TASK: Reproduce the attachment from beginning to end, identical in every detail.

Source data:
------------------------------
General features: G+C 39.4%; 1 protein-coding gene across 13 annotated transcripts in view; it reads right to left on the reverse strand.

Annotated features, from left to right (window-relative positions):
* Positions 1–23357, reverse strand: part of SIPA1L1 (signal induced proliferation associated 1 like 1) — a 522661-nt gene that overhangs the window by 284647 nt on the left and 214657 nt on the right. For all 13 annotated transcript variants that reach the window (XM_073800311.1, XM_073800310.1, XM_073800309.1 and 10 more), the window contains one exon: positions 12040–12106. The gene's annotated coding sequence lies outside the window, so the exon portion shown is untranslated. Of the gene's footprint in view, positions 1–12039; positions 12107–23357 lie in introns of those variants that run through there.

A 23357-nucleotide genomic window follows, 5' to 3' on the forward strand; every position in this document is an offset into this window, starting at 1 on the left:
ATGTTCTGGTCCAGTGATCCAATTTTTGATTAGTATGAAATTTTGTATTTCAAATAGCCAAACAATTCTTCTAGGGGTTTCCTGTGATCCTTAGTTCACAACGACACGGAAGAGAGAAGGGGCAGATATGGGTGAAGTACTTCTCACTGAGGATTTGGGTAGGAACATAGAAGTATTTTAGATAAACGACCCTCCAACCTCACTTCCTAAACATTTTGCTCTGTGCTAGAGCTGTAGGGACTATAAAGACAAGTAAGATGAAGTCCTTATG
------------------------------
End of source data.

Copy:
General features: G+C 39.4%; 1 protein-coding gene across 13 annotated transcripts in view; it reads right to left on the reverse strand.

Annotated features, from left to right (window-relative positions):
* Positions 1–23357, reverse strand: part of SIPA1L1 (signal induced proliferation associated 1 like 1) — a 522661-nt gene that overhangs the window by 284647 nt on the left and 214657 nt on the right. For all 13 annotated transcript variants that reach the window (XM_073800311.1, XM_073800310.1, XM_073800309.1 and 10 more), the window contains one exon: positions 12040–12106. The gene's annotated coding sequence lies outside the window, so the exon portion shown is untranslated. Of the gene's footprint in view, positions 1–12039; positions 12107–23357 lie in introns of those variants that run through there.

A 23357-nucleotide genomic window follows, 5' to 3' on the forward strand; every position in this document is an offset into this window, starting at 1 on the left:
ATGTTCTGGTCCAGTGATCCAATTTTTGATTAGTATGAAATTTTGTATTTCAAATAGCCAAACAATTCTTCTAGGGGTTTCCTGTGATCCTTAGTTCACAACGACACGGAAGAGAGAAGGGGCAGATATGGGTGAAGTACTTCTCACTGAGGATTTGGGTAGGAACATAGAAGTATTTTAGATAAACGACCCTCCAACCTCACTTCCTAAACATTTTGCTCTGTGCTAGAGCTGTAGGGACTATAAAGACAAGTAAGATGAAGTCCTTATG